1 Episode results for "Dara Khosro"

What Happens to Uber After Its IPO?

Gadget Lab Podcast

47:02 min | 1 year ago

What Happens to Uber After Its IPO?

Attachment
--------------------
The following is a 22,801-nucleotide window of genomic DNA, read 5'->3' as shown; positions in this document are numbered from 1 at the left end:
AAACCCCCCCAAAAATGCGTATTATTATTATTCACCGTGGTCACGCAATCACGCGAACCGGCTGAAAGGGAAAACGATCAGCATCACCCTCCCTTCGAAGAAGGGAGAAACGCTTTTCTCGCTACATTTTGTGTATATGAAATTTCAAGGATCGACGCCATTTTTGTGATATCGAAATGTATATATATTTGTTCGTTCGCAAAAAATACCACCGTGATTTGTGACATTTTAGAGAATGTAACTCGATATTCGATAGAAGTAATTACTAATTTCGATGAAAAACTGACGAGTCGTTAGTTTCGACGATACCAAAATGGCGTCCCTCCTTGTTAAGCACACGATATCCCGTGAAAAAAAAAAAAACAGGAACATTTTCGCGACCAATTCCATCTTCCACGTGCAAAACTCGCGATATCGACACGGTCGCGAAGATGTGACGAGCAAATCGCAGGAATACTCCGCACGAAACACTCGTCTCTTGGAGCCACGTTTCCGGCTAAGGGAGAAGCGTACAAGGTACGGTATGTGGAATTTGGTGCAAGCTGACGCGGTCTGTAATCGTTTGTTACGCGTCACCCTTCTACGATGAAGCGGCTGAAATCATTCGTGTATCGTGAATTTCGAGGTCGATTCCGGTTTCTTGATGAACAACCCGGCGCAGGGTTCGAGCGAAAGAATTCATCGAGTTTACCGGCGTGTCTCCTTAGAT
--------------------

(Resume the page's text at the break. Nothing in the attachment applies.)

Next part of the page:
"Hello everyone. I am Michael oria. And you are listening to the gadget lab a podcast about the gadgets, apps and services that you need to know about and how they impact our lies. I am joined as always by my co host REO Pardue slow and Lauren. Good. Hello. And today, we'll also be joined by wired writer Marshall, who is going to tell us all about what's happening in the wild west of transportation. Party. Yes. And a little bit of housekeeping. It's going to be a wired sponsored party. But we hope it's fun regardless. Kind of like when you go to a party and enjoy all the free food and booze. And then afterwards you're thinking that was sponsored. Yeah. So the gadget lab will now be running ads. Both for other great podcasts from our sibling websites like Vanity Fair and for products beyond the wired universe at breaks in the middle of the show at the beginning of the show from now on into perpetuity. Something else you might notice if your subscribers that there will be a preview podcast popping up this week in your lab feed. It's a preview episode of new game of thrones podcast. It's called citadel dropouts. And it's hosted buyer for Laura Hudson and Spencer Ackerman both wired alums who are now at the Daily Beast. The podcast is being distributed by wired, and it's awesome. And if you're thrones fan, you are definitely gonna wanna listen the new season game of thrones starts on. Sunday for fourteenth on HBO. And a new episode of citadel dropouts will arrive shortly after each week's game of thrones episode airs, Laura rights, our recaps for game of thrones on wired, she'll be doing that. So if you're big thrones fan, you should be a big Laura Hudson fan, and you should listen to the citadel dropouts podcast and read lors recaps on where dot com after every game of thrones episode. Can I tell you an amazing game of thrones theory that I heard this week? Okay. Yes. Somebody told me that game of thrones is an allegory for climate change. And that as you're watching these geopolitical squabbles of people fighting for power and west rose there are knowing the much greater threat, which is the fact that there's like this geological ice age coming for them, all and they're all gonna die unless they band together to save the climate of kingdom. So that means that like, the bees and the dragons are metaphors for what? Greenhouse gases. Plus vol definitely was able I think to me. Anyway, I can't wait to listen to Senator dropouts can what season premiere it's going to be great. Yes. To any game of thrones parties. No, no, nothing. Here are you hosting? No. Like, the sopranos that was sort of a party because like you would go over and somebody would make a big meal and everybody would watch the episode, and you know, that was a long time ago. I kind of feel like a lot is changed about social watching of television. Now, everybody's on Twitter. That's true. And or they're magically pet sets. Weird face, computer. But it's time shift to down to like people watch it whenever the hell. They want trails appointment television anymore zero very true. Okay. Forget I asked I may just be saying I never get invited to any game of thrones parties. I, you know, I just let's change the topic. Okay. Well, let's get started on the news before before we bring Arianna onto talk about who. They're I'll get started. There's some big news in the universe. This week. Astronomers have captured the first photo of a black hole, which has exploded the collective mines on the internet. And off the internet is pretty citing the photo, which you've surely seen floating around social media looks like this kind of blurry red eyeball actually looking at is a galaxy called Messier eighty seven. I don't know if I'm pronouncing that right like he's. Does anyone think maybe Messia, but I don't I don't know. Well, it is a galaxy. Some fifty five million light years from earth. And the reddish part of the photo is a ring of late and the dark circle in the middle of pupil of the eyeball is the black hole. So chic a setback for a second. For those of you who are not super well-versed in here black hole knowledge of black hole. His region in space where the gravitational field is super super intense. So nothing including light can escape it. So it's not like an empty piece of space. It's actually space where there's so much matter packed in very very tightly that it appears like a black abyss. So it's extremely mysterious profound concept, and it's actually been very difficult to prove the existence of a black hole. So Einstein famously comes up with his idea. Can't like look into space and say there's one because light cannot escape it. So the photo circulating this week is really cool and important not just because it proves the existence of black holes or firms this theory that came up with, but it also shows something about this technological moment. We're the photo took so much work to pull off it's eight telescopes that are positioned on five different continents collecting, all of this data that send being synthesized or a supercomputer like all these algorithms and all these researchers to produce this one singular photo that I think people on Twitter have been pointing out is like kind of blurry. Like a photo. The internet reaction per usual has been the best and the worst. Your black hole. Fourth of July fireworks photos, and then we'll talk. Right now, there are the means to where people are actually using it as the pupil to someone's. I, you know, the zoom in sort of thing where it's you. If there was an audible reaction, it would be done done done. And then you end on the black hole people. It's infinitely Mable. I saw great tweet which read to you by Andrea long, Chico who wrote ladies if he doesn't tax back takes up all your energy used to be a star doesn't like having his picture taken is six point five million times, the mass of his son. He's not your man. He's a black hole. Yeah. A little distant lately. So I really that. But so I have a question that may be a dumb question. But when this type of photo is assembled captured is there actually a moment where somebody presses a button, and then it's captured or is there all this data this continuous data. That's being pulled in and then it's it's a symbol d- into a cohesive picture. How does that work? Yes. It's it's a crap ton of data to technical term. So there's these these different telescopes that are review telescopes very sophisticated which are all looking at the same part of the universe. Same time from different continents, and they're taking captures of the hat space. And then that data is basically being synthesized run through the supercomputers to compress. It. I read one quote that the data was the equivalent to five thousand Yay. Years of MP3. files. Wow. That they're then compressing analyzing sorting through to to get this. One blurry photo one creed of them. Feels I imagine that's about how tedious it was listening to one creed. Is about the level of tedium. These researchers had to endure. So it's nice that there's a researcher sitting there looking at all of the feeds coming from these satellites and then saying, that's it. That's the moment. Like, let's get it. It's actually it's to your point synthesized and later compiled into. Wow, man, you know, forget triple Len smartphone cameras could lured. This is remarkable. This is actually when I read wires article about this yesterday by Sophia Chen on our website, which everybody should read it, actually, blew my mind. Like a couple of paragraphs had to go back and reread. And I was like what like with what is happening. This is so incredible. It's really cool and yet people on Twitter exploring. So blurry, I really hope that when we see new iphones new pixels all of that jazz later this year. We get some black hole memes in there, you know, when when we're talking about the pixel fours revolutionary camera. Hope this comes back. We'll take a picture Blackwell. Absolutely. All right. Well in not so encouraging news, Alexis listening to you. Okay. Some people may have known or Sumed that Amazon's Alexa, needed a little bit of help from her human friends order to get better over time, and that other virtual assistance work that way too. But some people might not some people might have thought that those audio bites were totally and completely private that on Wednesday. Bloomberg published a story about the workers employed by Amazon who actually listened to Alexa queries and help categorize them or flag them. So that the service can get better can get better over time story says that there are thousands of people around the world who listen to voice recordings and transcribe annotate feed them back into the system, and in some cases can get a little bit disturbing because those human contractors may even here alarming soundbites from people like what appears to be a crime or sexual assaults. Although Cording to the report the workers have been told it's not really. Amazon's job to interfere in those. But I think for a lot of people the story has been slightly alarming because it just presents the reality that there are human beings working at these tech companies and working on these products who in order to improve them are listening to what you're saying. When you use the word, and I'm going to apologize. Anybody who has the speaker right now? And every time I'm saying Lexa, it's probably triggering something. When you use the week word at that moment, you're effectively granting the system, you know, access to your voice recording. If you actually go into your Amazon, Alexa app on your mobile phone. You can go back and listen to your own previously recorded little snippets or queries. But it turns out they're human beings on the other end. You know, listen to these to Amazon also says that it takes great steps to insure the privacy of the people who are making these queries. Your identity is stripped from the little sound bytes. So that people won't know who you are. But it's still a little bit unerring and lily Newman from our team at wired is actually working on a story about this right now. So by the time you hear this podcast. It's probably up on wire. Words website. But yeah, what did you make of this? When this story published I think, it's a good reminder, just a very high level. It's a good reminder that all of these things we think of as artificial intelligence are at least in some way, powered by humans. Right. Like, none of these things are operating on their own inside lows as intelligent machines. Like, they're always humans behind the scenes, and unfortunately, the humans are the ones who often get saddled with the moral blame when something like a crime occurs. And no one reports say, right? So that I think is like an issue that we don't talk about enough when we talk about if the intelligent devices that people put in their homes and interact with all the time. But yeah, I think I don't know. My reaction was like, of course, of course, there are people like Alexei that's mart. I think you know, there's there's misrepresentation in the industry about how powerful is. And you know, they make it seem like it can do absolutely everything. And they, you know, they don't try at all to dispel that perception when they talk about these things and by the big companies that have these, you know, supposedly AI driven systems Siri, Google assistant. Alexa, Cortana expe- can never go. Always always forget about the expe-. There is. There's a wall there that they can't get over. And they have to get over it in order for this to seem useful to people. So they just give it a little push over the wall. And that makes us emus 'full. And honestly like I think it's probably okay that they do that. They just have not been transparent about it. Yeah. It's it has not been explicit in their marketing. Not in all cases, sixty of their privacy, the white paper that's buried somewhere. Yeah. I think that the presents an interesting dynamic where every time that the conversation about a I turns to let's say automation, replacing human workers for certain jobs in certain sectors. There's a lot of alarm about that about the idea of AI becoming so powerful that it could potentially supplant human workers. And then when it comes to a story like this. The concern is actually the opposite. Which is that it is human workers who are still doing these jobs. It's just that. We don't want other human beings. Listening to the private conversations that we're having what we assumed to be private in our in our homes, so so people's comfort levels or being pushed in all kinds of different directions when it comes to these virtual assistance that are powered by artificial intelligence. And as only really I don't see any real resolution to that in the near future. I think that the stakes are only gonna get higher not to sound ominous. But that's my take quite all, right. Do you want? Some more ominous news L until you would happen with Facebook this week wouldn't be a week on the gadget. Pretended. Tell you what happened in this is actually kind of important, and it's probably a good step forward for Facebook. But of course, we'll have to see how it goes Facebook had a media event on Wednesday of this week. And the company says it's going to start rolling out some new processes that it hopes will stem the spread of fake news on the platform. The biggest change is something that's coming to the news feed. And it's called click gap and click gap is pretty interesting. I think because if you look at the way that sites are ranked by search engines, it sort of works like that. So what Facebook does is it looks at let's say you wanna post a news article? And it looks at how that news website is perceived outside of Facebook on the the real internet. So is it a reputable new source that people are linking to is that something that a lot of people are talking about is at one that you see often that has a good reputation as far. As you know, juice on the internet is then they give it a good sorry. And then they they look at that same story this posted on Facebook. And they see engagement on it. They know that that engagement is probably good engagement because it's a good story. So if somebody posts a story on Facebook, and it has a lot of engagement, but then they look at that, news outlet, and that story on the broader internet, and they see that it does not have a lot of engagement on the broader internet, meaning that it's a a smaller news organization. It's a news organization. That's not as popular. It's not as it's not referenced by other media outlets, then they can sort of ascertain that that particular news outlet may not be as reputable just because if it's getting traction on Facebook, it means that you know, you can get charged on Facebook by saying something instant incendiary or things of is blatantly, not true. Whereas that's a lot harder to get traction doing that sort of thing on on the the larger internet, so. They call that the click gap. So if there is a substantial click gap, then that story is not given as much traction on Facebook. And if it's a smaller click gap than they can ascertain that it's probably more reputable story, and will it will continue to spread on Facebook like normal. So that's interesting. It's basically a way of spotting fake news and news that is really only out there just to get people to share it. So that the publication can collect Adra new, which of course, something that Facebook has tried to get away from ever since they ruined the election three years ago. There's changes to Facebook is going to start downgrading groups that share a lot of links from those more suspect website. So if you're in a group and a lot of stuff is being shared with high click gap than they're going to start making your group more difficult to find when people are searching, and there's mother controls too. But that's the only when they were really explicit about the last thing that they talked about is that there. To make it more clear to people on Facebook messenger that they're receiving something that was forwarded to them. This is sort of in response to something that happened last year where WhatsApp was being used as spread misinformation in India in particular. So they made it more explicit in what's up some use forwarding something to you? So they make that more explicit now in messenger. So that sort of bleeding that that little tweak is leading across the other the other platforms, basically to identify groups that are sharing lots of suspect links links from suspect by pledge of actually going to identify that or flagging someway to rather than just demoted the group because I imagine that some people will still be able to find or search for Kroupa bubble up in their feet. But the how are they going to know that it's I don't know potentially harmful in some way. I'm not sure, but the way these groups gain influence is through the through volume, you know, so as more. People find them in more people join them, then they become more influential. So by making it more difficult for people to find them and making it more difficult people to join them. It makes them more difficult to become influential and a lot of these private. So there's abuse happening on these groups the only way that you can catch it as if people report it or if Facebook's auto abuse algorithms serve detected. So there's already problems of groups that they're aiming to solve. And I think this is just sort of another layer on top of that. Just when you thought we are going to get by an entire week without talking about Facebook in the podcast. I was thinking we have like black holes to talk about incredible is the original black hole. I just wanted to say that like, it seems I mean, it's always encouraging to some degree when you see Facebook trying to take responsibility for what's going on the platform and China introduces initiatives, but but this one likes so many of the ones they've introduced in the past year feels like so convoluted to me at least, you know, it's like trying to pull all these various levers to decide what is more, trustworthy, and what is harmful and what's fake into like reduce the spread of these things. But in in the most actually you could possibly do. So. I mean, I just sort of skeptical as always this really makes a big impact. I mean, I think the click out thing is probably going to make a pretty big impact. If it works as designed, which as we've seen we've seen most of the things Facebook puts out there are used for purposes. Facebook could never have imagined. The click thing would would probably work to keep the shadiest websites from getting passed around as much as they are on Facebook, the ones that are kind of in the middle. Who knows you know? So I think that's it's a step right in the right direction. But it's kind of interesting to the timing because Facebook was just on Capitol Hill last week talking about what happened when somebody in New Zealand live broadcast of mass murder of fifty people in crime on Facebook. And also they have a developer conference coming up in just a couple of weeks f eight is coming up at the end of April. And there will no doubt be. A lot of talk about how these changes are going to developers who are working on apps for Facebook platform. So, you know, there's a there's always a lot going on with this company. But there's a particular in particular luck going on right now, the larger view of this also is next year's election year. And now that the the sort of secret formula for gaming Facebook is out and in the wild. It's probably going to be more prevalent. So I think it's good that they're taking these steps now to tamp down fake news. But. You know, we keep saying let's see what happens kind of scary. Anyway, that's it for the news this week. Why don't we just take a break? And then bring on Arjan sounds great. Great. If you live in a City New order food a lot then you know, that sometimes it can be a challenge to get exactly what you want whenever you want. It. Like, maybe you want a bottle of wine at five o'clock in the morning or sushi at midnight. 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For one hundred dollars of free delivery credit for your first seven days when you download the post mates app. Get anything you need. Anytime you need it. Download post mates and save with the code gadget. Well, as you're taping this podcast on Thursday afternoon. Uber has filed to go public. And so we asked our end Marshall a staff writer at wired who covers the transportation industry covers quite well if she can step away from her desk for a few moments to join us, even though she is filing at this moment. Thank you. This is live journalism and happening right now think you so much for joining us. What do we know so far from the one? Oh, man. So I'm still an S one. If you haven't had the pleasure of reading through one is very long like three hundred pages. So I'm I'm still kind of slowly reading through it. I wouldn't say they're a ton of surprises here. I think we've known for a while that Uber is making a lot of money. It's making it made over eleven billion dollars last year. It's also losing a lot of money last year. It lost about three billion dollars which actually less money than it lost the year before. So it's improving there though, that's a lot of money to set on fire. If you ask me. But it's also it's I think another big takeaway for me is just that this is an incredibly ambitious company of you think of Uber. And you think of a ride hail of the driver who comes to the curb and picks you up after a night at the bar. That's not quite what Uber is anymore. It's also all about delivery Uber eats in this filing. It believes is the biggest delivery. Service outside of China. It's Uber freight, which is it's technology for trucking brokers, and it's self driving cars, it's working on flying taxis. It's a huge sprawling and complex company that faces some challenges in the future. But it's it's really interesting and rewarding as someone who's been following ride hill for some years now to actually see some some official stats on paper. So still going through it. But there's some there's some interesting kind of fun nuggets in here. Speaking of those challenges, what are the risk factors that Uber has identified going forward? They've identified a bunch of them. I think one of the things that that comes up. I in this filing essentially says there is still a chance we may never be profitable. Which seems big Uber believes that in order to make money. It has to continue to invest a ton in lots of new things that includes finding new riders new drivers new restaurants to to partner with new shippers. It needs to also create incentives and discounts promotions for all those people. So it's basically telling potential investors. Hey in order to make money in the long term. We're going to have to spend a ton of money up front, and we really really hope that we can't promise you that. There is light at the end of that tunnel in the form of some mountain of cash that we will eventually be able to return to you are shareholders. So it seems to be like they're outlining along path for people who aren't shareholders have no interest or plans to invest in the company. What is what is over going public mean? Like, if I'm just a person who has the app on my phone, Hugh. Use it all the time. What is what is this change going to mean for me? I don't think it's going to affect your life. Immediately accept that accompany being on the public market means it's can sometimes be more responsive to kind of the public image of what a company is. You know, if Ford for example comes out that they were doing something horrible, you're gonna see their stock price tank. So in theory, there might be a little more accountability there, but I wouldn't expect. I don't know your Uber drivers gonna show up in like a gold plated car because. But I do wonder if that means the company starts to take more short-term risks in, you know, maybe episodes or focused on products that are going to offer a return more quickly than making long-term investments and things that I don't know couldn't a long term benefit the consumer more. And especially now that we have lifts financials. Well, so these are two directly competing companies that can now look at each other's. You know, it's like they can see each other with their clothes off every every quarter. And I see you. So I know what you're doing. And this is how we're going to. We're going to make a decision now. That's maybe a little more based on the bottom line. I mean, I think that's always the potential when you've got somebody who's got to answer to share shareholders. Now four times a year. And speaking of lift I mean, I think it goes without saying that this is kind of a big year for right HALE in general, not just because of Uber's IPO because lift is is also going public are there big differences in their strategies there or has. Has there been anything? That's come to light in terms of how they're differentiating while going through this transition at the same time. Yeah. I think the big story for lift has been that there was a year or so there are when it didn't necessarily look like they were going to survive, and what Hoover folks would tell you quietly as they they wanted to monopoly. They want to own ride HALE and they saw their path to profit profitability as a monopoly over ride HALE. And clearly that's not going to happen in a bunch of markets 'cause lift is thing, and it's still much smaller than Uber. So over made eleven billion dollars last year and by made I mean, that's what they brought in revenue and lift brought in two point two billion. So it's still much smaller than Uber. But it's growing faster than Uber. And as these. The company's fight for market share out in public. There's a possibility could see some more discounts. But what analysts will also tell you that? There may be a time when there's some kind of stasis in the market, and then fares are going to go up. What do you think going public is going to impact you think that's going to have on their labor relations problem? I I don't know if it's going to have any direct impact on its labor relations problem, but I do know that it's something when in these sorts of filings, they they lay out their risk factors. And that's the things that could cause them trouble in the years ahead, and they lay out that as a very serious one. I think the labor organizing among attackers generally and among drivers for these apps, specifically, it's growing there's some momentum there, and there's also some momentum in the courts where drivers are pushing for Uber lift some drivers, I should note not all are pushing for lift to reclassify wrote. Whether they're independent, contractors or employees. Louise Lubar says in this filing, which I think is something we've heard before that it believes sixty thousand drivers have entered into arbitration with them or have expressed their interest in entering into arbitration with them over specifically, employees mis classification, that's a lot of money that Uber may have to spend down the line. It's less expensive than if they were entering into a court case these people which they have arbitration agreements to begin with. But even so I think there's a lot of conflict ahead for Uber. And remember it's fighting these battles on a jurisdiction by jurisdiction basis. It's doing everything it can in specific US states. But it also has to deal with London, and it also has to deal with various European countries. And they all have different approaches to labor law and an. Employees law. So it'll be interesting. Where's Travis calendar? All of this. Oh, he's looking at islands deciding which one he wants to buy you can get to it before Garrett camp does. S eight percent of the company something according to the filing with SEC Travis specifically owns eight point six percent of shares before offering and he right now has his own company that does real estate who knows what he's doing. Please call Travis beloved from u very interested in what you're up to today. But I think very purposely. He's also hasn't made any comments to the media because I think he Newburgh have sort of mutually separated at this point, though, he's you know, he stands to gain some money here. So good for him. Eight percent is is nothing to sneeze at. But also, this is, you know, besides being sort of big business moment into branding moment for Uber to say, we're growing up we've grown up that guy. By that you remember us for has nothing to do with the company except for that. He's gonna stand to make a lot of money off of it now and forevermore. But at the moment for them to say, like, we're we're very different company now, and I think. Filing to go public is is as much a public image thing as it is a business thing. Yeah. And one thing that's sort of funny about these SEC filings. This you see companies like Uber saying thinks like we had a real they say this more official anguish them. I'm about to say, but we had a really tough twenty seventeen because there were a lot of, you know, sexual harassment stories in the media about us, and that's sort of a liability growing going forward if something like that happens again because they legally have to tell investors about that. So yes, they they want to they want people to think they are adults their new ish CO DARA Khosro Shahi his constantly trying to represent himself as the adult in the room. He is a family man who still spends a lot of his time with his actual family and Washington state. He's not like San Francisco tech, bro. At least that's not how he wants to be thought of. And so yes, they'll they'll tell you. They're still a company in the midst of a big transition. I guess it's we'll see whether that's the case another thing. That's in this filing assay. They're gonna put out a transparency report this year about data on harassment allegations within the company, which is really interesting. So we'll see we'll see what sort of data. They actually come up with their is at the same report that Eric Holder was involved in back in twenty. Seventeen and hides a different report. I doubt they'll just trade up put that outcome K based on. I haven't seen it. If you have the whole two reports, please send it to. We have secured drop. Based on what I've heard about it. There's some not like really not great stuff there that they don't want. Even if it's been a few years. They don't want anyone to see. So I suspect this'll be sanitized version of that. But they cleared they clearly want they clearly at least want people to think that they're being more transparent. So one last question, and then we'll let you get back to your your story that you're still getting over the finish lies. Thank you. There was a lot of talk of the last couple years about Uber. Developing technology for flying cars for self driving cars is this stuff show up in their in their filing. Or is this something that they talked about? But now they have to be more realistic about because they have actual shareholders chancer to. Yeah. It's it's it comes up a lot in the filing, which is interesting one thing they say is that they expect to get beaten to market on this technology. But something that happened with Uber is that they had this terrible testing crash in Arizona almost exactly a year ago killed a woman there, which was horrible and they ended up dramatically scaling back their testing efforts. And right now, they're only testing on some streets in Pittsburgh, and they've kind of had to slow their role and rethink the way they are dealing with safety and testing for self driving cars. They continue to spend hundreds of millions of dollars on this technology. And they think someone is going to get there. First that said, they have a big network there on all of our phone. So if even if they're not first to market, they might be able to still win the self-driving war. But. They also outlined in this filing a really interesting future where this going to be a mix of Thomas vehicles and human Uber drivers. And they say they're going to have to have people who are dedicated to on the ground operations were essentially choosing. When to send a robot and went to send driver, which to me sounds very expensive. That. I mean, maybe that's just how logistics have to work in in a company. It's not like you're gonna flip a switch and have all robot drivers one day. But it seems to be something they're thinking about how to actually roll up this technology, but b they are having to get a little more realistic about how that will actually work, and it'd be awesome. If they had to talk to the public more about it because I love to learn more. Thank you so much for taking the time to chat with us. We cannot wait to see what happens. We'll have you back on very very soon to talk about what's going on with Uber lift and the rest of the future of transportation. Thank you are Marshall. Thanks for having me. All right. Let's move onto our recommendations Arielle. Why don't you go? First. I've got a really cool in this week. It is a brand new app that I just started using and recommend to everyone who may have a little bit of digital detritus in their life. I speak of the tweets that you may have wanted to delete it from delete from a long time ago. I speak of the Facebook posts that may be public to everyone because you post to them ten years ago and have never thought to delete them. I speak of your Google search queries, your Amazon snippets of voice memos. All these things can be very easily cleared deleted with his cool app called jumbo which is your personal privacy assistant. It's an app that lets you clean your personal data across social media services. So you you get up and you link it to Twitter. Facebook g mail, Alexa. They're announcing support for Instagram and some other platforms, very soon, and by linking mess. You're not giving jumbo any permissions, actually. But it somehow has a way that it can delete old tweets. It can adjust your Facebook privacy settings. It can clear out your twenties and other cool things with just the press the button. So I kind of thinking of it like the way that people have maybe like house cleaner com. Every couple months just to like deep clean. Then you pay that person in your thank you so much. I feel so much better. This is like the digital version of that except it's free jumbo Gumbo. That's pretty awesome. I'm very intrigued by this. I would I want to know if they're like hoovering up your data. Thought you deleted it? They do claim something about like, not storing your data in an insidious way. And that like all of this is happening on your iphones. They're not actually storing anything, but I forget how I just have to cut this. Sorry. Well, I trust them. Lauren. What is all right? My recommendation. This week is a little slice of heaven on the internet. Goodness. Yes. It's an Instagram account called one bike one world Scottish men who has taken to exploring exploring the world. But I think he's largely been in Europe on his bike and along the way, he encountered a kitten a kitten who would not leave his side. He's scooped up the kitten turns out she likes bikes and she loves him. He named her Nala, and he got her a little basket that sits on the front of his bike. And he and Nala have been exploring the world. He just got her spayed that was the Instagram content this week and the two of them together. Just some of the most touching stuff I've seen on Instagram. And while also I love cats, so. So that may be part of it for some of you who don't have cats, you might find it quite so endearing. I don't know. There's something really endearing. I don't know anything about this guy. But he's a big burly dude with this tiny little kitten, traveling the world, and I think you should go. Check out one bike. That's the numeral one one world and both numerals one by one world Instagram account. It's so cute. It's just something about like he has this beard, and he has these big shoulders these big arms, and he often poses holding the cat in his arms or sitting on his chest. It reminds me of there was like the looney tunes cartoon from the fifties. It's called kiss me cat. You've probably seen it like it's a big bulldog and a little tiny like tuxedo kitten, and the dog is like barking and barking and barking and trying to scare the kitten and all the kitten wants to do is crawl on his back and fall asleep and just like his heart melts, and all of a sudden, they become the best friends, and he's like holding the kitten. It just reminds me of that just like this this this giant beast of man and this little cat, so good. It's really cute. He also helped a puppy adopted along the way. That's awesome. Yeah. He's it's great just go. Check it out. If you need if you beat your it up. It's also just he's seems like really pure soul. He's a good, dude. Let's hope let's hope it's a milkshake duck. Can you imagine? That's what's to say that. Senate someone is going to dig up. We'll make us all. All right. What is yours? Oh boy. Hey dealer movies with the move on the movies. You like how do you know? Okay. So you may remember about a year ago. I recommended a service streaming movie service called film struck films. Struck is was our AP films truck was a service for fans of not just movies, but cinema and say like that because you know, it's like art house movies and serious movies and important, quote, unquote, important movies. I'm doing air quotes right now. Film. Struck was a joint venture between Turner, which owns Turner classic movies. And a lot of stuff from recent years and criterion. The people who are film Preservationists and our rapidly sucking up all of the great movies from around the world that have made a big impact on our cultural understanding of each other through film. So that venture sunk they decided it wasn't worth money anymore, and they stopped doing it. So criterion spun out on their own and launched their own streaming service it launched on Monday, April eighth, and it is a monthly subscription of eleven dollars a month or you can buy a whole year for one hundred dollars, and it gives you access to vast library of criterion streaming movies. So if you're fan of arthouse cinema, or if you're fan of Agnes Varda, or if you're a fan of the cure Corallo or Ingmar Bergman or David Lynch. David lynch. I have not said, David Lynch. Yeah. They don't have all the David Lynch movies, but they have like lost highway and elephant man and racer head seeing get like halfway there with fire walk with me and get halfway with David Lynch. If you subscribe to criterion. Anyway, it's fantastic. I'm a charter member. Like right now, I think if you sign up they give you a bit of a discount. So I did that. And I it's amazing. I've just been building my list, and it's all like old Italian shit from the sixties so Arielle, you have to come over and make popcorn and we'll watch all those boring black and white movies. Subtitles that you love. Oh, yeah. No, you're invited. She just gives me shit about it all the time. Oh. Anyway, we've one last thing to tell you about before we go as you may know, why it is part of the Conde nast media family where big company all different kinds of publications like vote and yorker Vanity Fair, and occasionally we get the chance to tell you about something that is great that is happening somewhere else in the world. So this week we wanna tell you about a great podcast being produced by one of our siblings this week. We wanted to tell you guys about little gold men the award season podcast from Vanity Fair. The Oscars are in fact, very over and the Emmys may not be until September. But in Hollywood word season is year round event whilst but so many great TV show, suddenly be premiering April. Or so many movie star is getting ready to fly to con-. It is con- right? Ken con con con each week the team of Mike HOGAN, Richard Lawson, Katie rich and Joanna rob Robinson discussed the ups and downs of awards races. And the big. Topics in Hollywood that week from the much hyped final season of game of thrones to the extremely early twenty twenty Oscar predictions award shows, maybe one night only, but the process of getting there is a year round event and little Goldman explains. The campaigning the favouritism the occasional dirty tricks. That everyone endures in order to stand on stage and hold that gold statue subscribe to little Goldman on apple podcasts or wherever you get your podcasts. And that's it for this week from the gadget lab. That's it. Lauren tell people how they confront you on the Twitter. I'm at Loring good with any and how about your real. I'm at SO Terek and you Mike at snack fight. You can blame us all at gadget lab. We'll be back next week talking about what what we talking about next week next week. We are talking about well, we're gonna have a guest in. But will let you know later the microbe leading expert complaining expert, also smooth.